6.5

Tore Tanzt (2013 Cannes review)

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<i>Tore Tanzt</i> (2013 Cannes review)

God works in mysterious ways, but the main character in Tore Tanzt (Nothing Bad Can Happen) never doubts His presence, no matter how terrible things get. Maybe he should: In this dark drama, first-time feature director Katrin Gebbe puts Tore through a harrowing journey that might have been too much even for Job, introducing him to a family ruled by a truly sadistic father. The path is difficult for him—and for the audience.

Played by Julius Feldmeier, Tore is a Jesus Freak, part of a group of young born-again Christians who love punk music but not as much as they love their lord and savior. Tore encounters Benno (Sascha Alexander Gersak), a burly, friendly guy who’s married to quiet Astrid (Annika Kuhl) and is the father to two stepchildren, the older being the tomboyish Sanny (Swantje Kohlhof). After Tore and a fellow Jesus Freak have a falling out over a disagreement about Christian values—the friend wants to engage in premarital sex with his girlfriend—he is taken in by this new family, Tore believing it being part of God’s plan for him.

But did God intend for Tore to be sucked into an unexpected vortex of bullying and cruelty? Tore thinks so, and so he goes along with a disturbingly increasing amount of physical and mental turmoil as Benno decides to toy with him, testing his unwavering belief in Jesus by brutalizing him every way he can. It starts with a punch to the face to assert dominance. It leads to making the young man sleep outside in a tent with no food. It only gets worse from there.

Drawing from actual events, Tore Tanzt will exasperate audiences who refuse to accept Tore’s rationale for staying in this nightmare: He believes Jesus has presented this family to him so he can demonstrate God’s love and mercy in the face of the harshest treatment. For Tore to quit would mean that he’s failed God, something he cannot allow to happen. Of course, this only eggs Benno on, provoking him into seeing if he can find Tore’s breaking point.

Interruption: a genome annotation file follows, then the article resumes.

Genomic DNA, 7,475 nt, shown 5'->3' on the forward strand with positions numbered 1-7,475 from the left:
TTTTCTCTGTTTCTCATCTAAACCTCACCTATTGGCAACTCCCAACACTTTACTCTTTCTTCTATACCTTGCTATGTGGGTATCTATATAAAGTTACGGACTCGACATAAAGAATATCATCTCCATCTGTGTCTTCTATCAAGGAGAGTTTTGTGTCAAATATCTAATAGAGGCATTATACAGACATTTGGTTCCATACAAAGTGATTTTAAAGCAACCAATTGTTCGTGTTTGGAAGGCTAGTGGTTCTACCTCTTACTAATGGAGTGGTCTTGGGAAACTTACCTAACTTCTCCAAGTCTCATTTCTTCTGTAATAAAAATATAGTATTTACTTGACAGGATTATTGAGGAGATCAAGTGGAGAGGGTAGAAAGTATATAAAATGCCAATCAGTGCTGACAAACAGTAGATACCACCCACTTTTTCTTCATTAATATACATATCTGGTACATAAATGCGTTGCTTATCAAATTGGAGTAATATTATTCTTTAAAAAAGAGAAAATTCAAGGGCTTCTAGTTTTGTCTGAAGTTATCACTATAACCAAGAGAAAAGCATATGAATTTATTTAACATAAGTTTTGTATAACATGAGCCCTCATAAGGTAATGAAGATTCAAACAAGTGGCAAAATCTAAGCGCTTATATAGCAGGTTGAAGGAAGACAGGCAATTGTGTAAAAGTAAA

Those familiar with Lars von Trier or Michael Haneke’s work will understand the low-key sadistic streak that Gebbe is implementing. Tore Tanzt is a hard movie to watch on occasion, but it’s powered by some fundamental questions: Does God exist? And if He does, why doesn’t He step in to save poor, kindhearted Tore? Neither answer seems all that cheering since Tore’s calm acceptance of his punishment brings nothing but more misery to him. Is his belief in God a way to transcend such misery? Or merely an example of how the weak-minded use faith as a means to validate their lack of assertiveness in their own lives?

Those are thought-provoking questions, and Gebbe’s downbeat, relentless tone, though intentional, doesn’t always help illuminate the issues at play. At times, the torment can feel like overkill, although Feldmeier remains a sympathetic, almost beatific presence. As the young lady who takes a shine to Tore and perhaps sees him as a refuge from her family’s madness, Kohlhof is muted but alert, suggesting a girl repressed and terrified by this horrible man. And Gersak is simply monstrous. Though not overly physically imposing, he carries himself with a bull-like menace that makes his every appearance disturbing. Like Tore, we quickly come to flinch whenever we see Benno lumber into the frame.

Director: Katrin Gebbe
Writer: Katrin Gebbe
Starring: Julius Feldmeier, Sascha Alexander Gersak, Swantje Kohlhof, Annika Kuhl, Daniel Michel
Release Date: Screening in Un Certain Regard at the 2013 Cannes Film Festival

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